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Sierra Boggess: So you want to be a musical theatre performer?

The Phantom of the Opera, Little Mermaid and Love Never Dies star gives her tips for up-and-coming performers

Sierra Boggess
© Club 11 London

West End and Broadway performer Sierra Boggess is back to perform at the west London Cadogan Hall on 2 February. With that in mind, we wanted her tips on how up-and-coming musical theatre practitioners can cut it in the industry – here's what pointers she has:



1. Can you introduce yourself?

I'm Sierra Boggess.


2. When did you know that you wanted to be a musical theatre performer?

I have no idea, I get asked that question all the time and I don't have a specific answer of THE moment. So I suppose it was just always wishing me. I grew up in Denver Colorado and had no idea what Broadway was, it wasn't until I was in high school and our drama teacher took us on our first trip to NYC that I realized there was a place like BROADWAY! I wanted to sing and dance and act anywhere I could… didn't matter how prestigious… I just NEEDED to perform!


3. Who helped you during the early part of your career?

My teachers, my friends, my colleagues. This is such a team business. It really is. So the people I chose to surround myself with, helped me immensely. My family is incredibly supportive, I am the middle of two sisters, and my oldest sister, Summer, is a cellist in NYC so she was and continues to be a constant support system at all times. I wouldn't know how to do this business, or this life, without the support of the people around me.


4. What advice would you give to your younger self?

You are enough, you are so enough; it's unbelievable how enough you are!


Sierra Boggess
© Dan Wooller for WhatsOnStage


5. What advice would you give anyone wanting to be a musical theatre performer?

You are enough, you are so enough; it's unbelievable how enough YOU are! It's awesome to have the desire to want to do this, so keep that, and then DO. THE. WORK. "The work" never stops… you must always be WILLING to do the work.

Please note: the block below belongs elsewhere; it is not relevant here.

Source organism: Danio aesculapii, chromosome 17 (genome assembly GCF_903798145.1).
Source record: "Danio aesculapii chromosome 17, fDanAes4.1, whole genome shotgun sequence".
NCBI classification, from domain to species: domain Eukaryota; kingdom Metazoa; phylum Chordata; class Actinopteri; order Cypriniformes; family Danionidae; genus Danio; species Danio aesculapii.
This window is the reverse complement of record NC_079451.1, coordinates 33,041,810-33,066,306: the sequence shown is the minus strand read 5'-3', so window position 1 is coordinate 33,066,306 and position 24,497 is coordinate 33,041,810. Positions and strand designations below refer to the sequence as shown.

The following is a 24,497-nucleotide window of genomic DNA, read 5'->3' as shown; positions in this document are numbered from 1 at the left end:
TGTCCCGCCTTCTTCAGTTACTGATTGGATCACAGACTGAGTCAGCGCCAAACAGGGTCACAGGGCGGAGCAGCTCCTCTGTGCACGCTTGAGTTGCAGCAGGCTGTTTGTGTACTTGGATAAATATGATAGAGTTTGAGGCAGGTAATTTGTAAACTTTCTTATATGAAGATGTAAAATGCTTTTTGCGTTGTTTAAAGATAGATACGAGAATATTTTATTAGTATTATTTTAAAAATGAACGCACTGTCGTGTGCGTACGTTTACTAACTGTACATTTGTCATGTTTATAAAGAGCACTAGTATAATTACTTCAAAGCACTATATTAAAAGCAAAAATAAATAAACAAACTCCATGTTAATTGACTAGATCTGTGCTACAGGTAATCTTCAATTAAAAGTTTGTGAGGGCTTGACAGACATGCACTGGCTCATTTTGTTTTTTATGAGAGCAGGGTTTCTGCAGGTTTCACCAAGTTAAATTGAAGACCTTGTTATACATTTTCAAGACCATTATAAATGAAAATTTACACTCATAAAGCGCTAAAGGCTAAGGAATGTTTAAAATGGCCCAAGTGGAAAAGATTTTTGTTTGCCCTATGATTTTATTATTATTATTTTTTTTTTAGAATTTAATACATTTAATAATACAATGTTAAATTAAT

6. What resources proved most valuable to you during your early career?

My friends. My teachers. Brené Brown books. Wayne Dyer books. Stones like black tourmaline, selenite, rose quartz, pyrite. Palo Santo wood. Things that helped me clear my mind and my soul. Meditation. Yoga.


7. What mistakes do you think are the easiest to make when starting out?

Trying to be someone else. I always say it's good to be INSPIRED BY other people, but not to IMITATE. Remember, the world needs YOU and YOUR version. We've already had the other person's version that you may be trying to imitate. Do YOUR version. Come from YOUR truth. "There is no you, you-er than you" — Dr Seuss!


8. What would you say is the most rewarding aspect of your job?

Realizing that the ACTUAL purpose of doing what I do is to help people feel better. Hopefully for that hour, that 2 hours, that one song, that anything, people are feeling better and lighter and getting to just be present with music for a while. It can be so healing. It HAS to be about that, or else I wouldn't love it so much.


9. What would you like to see in future generations of musical theatre stars?

There's a difference between being a "star" and a "leading lady or leading man". Stars have to make sure THEY are shining only. Leading ladies and leading men make sure everyone is taken care of too. Again, it's a team sport. I am always so excited when I teach master class and talk to the new generation of musical theatre kids. They are so excited by the possibility of it all! And I want us to never lose that excitement and wonderment! AND DO THE WORK! Don't cut corners! DO THE WORK! It makes it WORTH IT! I promise.

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